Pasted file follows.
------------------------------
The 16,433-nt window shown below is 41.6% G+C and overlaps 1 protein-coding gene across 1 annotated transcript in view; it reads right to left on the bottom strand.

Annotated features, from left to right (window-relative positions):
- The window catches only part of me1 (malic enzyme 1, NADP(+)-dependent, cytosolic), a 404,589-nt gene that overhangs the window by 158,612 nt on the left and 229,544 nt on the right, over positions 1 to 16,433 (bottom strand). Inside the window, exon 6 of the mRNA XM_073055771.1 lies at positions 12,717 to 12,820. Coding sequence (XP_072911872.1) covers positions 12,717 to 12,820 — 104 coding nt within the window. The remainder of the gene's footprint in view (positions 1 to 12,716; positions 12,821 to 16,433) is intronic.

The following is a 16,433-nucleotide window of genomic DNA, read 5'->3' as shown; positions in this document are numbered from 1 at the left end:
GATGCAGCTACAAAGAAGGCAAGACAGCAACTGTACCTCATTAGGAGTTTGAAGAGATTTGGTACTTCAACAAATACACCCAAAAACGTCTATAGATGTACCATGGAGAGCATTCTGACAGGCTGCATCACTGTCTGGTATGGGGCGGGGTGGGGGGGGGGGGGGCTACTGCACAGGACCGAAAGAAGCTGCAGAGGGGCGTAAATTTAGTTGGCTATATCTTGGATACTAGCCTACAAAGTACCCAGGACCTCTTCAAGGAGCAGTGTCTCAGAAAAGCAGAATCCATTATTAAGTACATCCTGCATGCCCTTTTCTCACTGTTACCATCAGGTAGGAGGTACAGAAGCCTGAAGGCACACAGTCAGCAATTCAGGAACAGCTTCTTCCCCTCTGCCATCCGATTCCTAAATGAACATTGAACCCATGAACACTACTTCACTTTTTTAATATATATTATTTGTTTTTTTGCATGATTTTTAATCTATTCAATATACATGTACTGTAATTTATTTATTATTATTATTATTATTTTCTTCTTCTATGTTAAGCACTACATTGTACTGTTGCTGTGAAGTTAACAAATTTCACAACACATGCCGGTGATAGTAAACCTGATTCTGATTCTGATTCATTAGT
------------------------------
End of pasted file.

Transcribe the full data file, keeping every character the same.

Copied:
The 16,433-nt window shown below is 41.6% G+C and overlaps 1 protein-coding gene across 1 annotated transcript in view; it reads right to left on the bottom strand.

Annotated features, from left to right (window-relative positions):
- The window catches only part of me1 (malic enzyme 1, NADP(+)-dependent, cytosolic), a 404,589-nt gene that overhangs the window by 158,612 nt on the left and 229,544 nt on the right, over positions 1 to 16,433 (bottom strand). Inside the window, exon 6 of the mRNA XM_073055771.1 lies at positions 12,717 to 12,820. Coding sequence (XP_072911872.1) covers positions 12,717 to 12,820 — 104 coding nt within the window. The remainder of the gene's footprint in view (positions 1 to 12,716; positions 12,821 to 16,433) is intronic.

The following is a 16,433-nucleotide window of genomic DNA, read 5'->3' as shown; positions in this document are numbered from 1 at the left end:
GATGCAGCTACAAAGAAGGCAAGACAGCAACTGTACCTCATTAGGAGTTTGAAGAGATTTGGTACTTCAACAAATACACCCAAAAACGTCTATAGATGTACCATGGAGAGCATTCTGACAGGCTGCATCACTGTCTGGTATGGGGCGGGGTGGGGGGGGGGGGGGCTACTGCACAGGACCGAAAGAAGCTGCAGAGGGGCGTAAATTTAGTTGGCTATATCTTGGATACTAGCCTACAAAGTACCCAGGACCTCTTCAAGGAGCAGTGTCTCAGAAAAGCAGAATCCATTATTAAGTACATCCTGCATGCCCTTTTCTCACTGTTACCATCAGGTAGGAGGTACAGAAGCCTGAAGGCACACAGTCAGCAATTCAGGAACAGCTTCTTCCCCTCTGCCATCCGATTCCTAAATGAACATTGAACCCATGAACACTACTTCACTTTTTTAATATATATTATTTGTTTTTTTGCATGATTTTTAATCTATTCAATATACATGTACTGTAATTTATTTATTATTATTATTATTATTTTCTTCTTCTATGTTAAGCACTACATTGTACTGTTGCTGTGAAGTTAACAAATTTCACAACACATGCCGGTGATAGTAAACCTGATTCTGATTCTGATTCATTAGT